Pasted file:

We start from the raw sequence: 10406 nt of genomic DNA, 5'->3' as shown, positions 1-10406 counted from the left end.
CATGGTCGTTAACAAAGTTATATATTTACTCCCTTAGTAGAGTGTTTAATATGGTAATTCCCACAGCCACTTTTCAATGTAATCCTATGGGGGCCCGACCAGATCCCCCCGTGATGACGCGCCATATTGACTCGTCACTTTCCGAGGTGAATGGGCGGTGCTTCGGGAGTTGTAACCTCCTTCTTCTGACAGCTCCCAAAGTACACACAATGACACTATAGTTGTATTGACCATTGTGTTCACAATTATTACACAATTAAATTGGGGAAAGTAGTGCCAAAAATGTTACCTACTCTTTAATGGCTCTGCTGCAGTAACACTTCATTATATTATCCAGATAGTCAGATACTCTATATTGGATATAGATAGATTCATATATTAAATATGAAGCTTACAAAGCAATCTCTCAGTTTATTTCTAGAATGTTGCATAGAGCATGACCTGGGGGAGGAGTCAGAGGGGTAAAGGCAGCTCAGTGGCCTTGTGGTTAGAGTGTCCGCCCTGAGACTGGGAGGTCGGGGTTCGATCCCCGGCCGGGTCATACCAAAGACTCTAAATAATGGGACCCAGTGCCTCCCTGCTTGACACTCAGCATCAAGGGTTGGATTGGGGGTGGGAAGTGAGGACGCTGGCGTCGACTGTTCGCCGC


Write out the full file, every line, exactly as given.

We start from the raw sequence: 10406 nt of genomic DNA, 5'->3' as shown, positions 1-10406 counted from the left end.
CATGGTCGTTAACAAAGTTATATATTTACTCCCTTAGTAGAGTGTTTAATATGGTAATTCCCACAGCCACTTTTCAATGTAATCCTATGGGGGCCCGACCAGATCCCCCCGTGATGACGCGCCATATTGACTCGTCACTTTCCGAGGTGAATGGGCGGTGCTTCGGGAGTTGTAACCTCCTTCTTCTGACAGCTCCCAAAGTACACACAATGACACTATAGTTGTATTGACCATTGTGTTCACAATTATTACACAATTAAATTGGGGAAAGTAGTGCCAAAAATGTTACCTACTCTTTAATGGCTCTGCTGCAGTAACACTTCATTATATTATCCAGATAGTCAGATACTCTATATTGGATATAGATAGATTCATATATTAAATATGAAGCTTACAAAGCAATCTCTCAGTTTATTTCTAGAATGTTGCATAGAGCATGACCTGGGGGAGGAGTCAGAGGGGTAAAGGCAGCTCAGTGGCCTTGTGGTTAGAGTGTCCGCCCTGAGACTGGGAGGTCGGGGTTCGATCCCCGGCCGGGTCATACCAAAGACTCTAAATAATGGGACCCAGTGCCTCCCTGCTTGACACTCAGCATCAAGGGTTGGATTGGGGGTGGGAAGTGAGGACGCTGGCGTCGACTGTTCGCCGC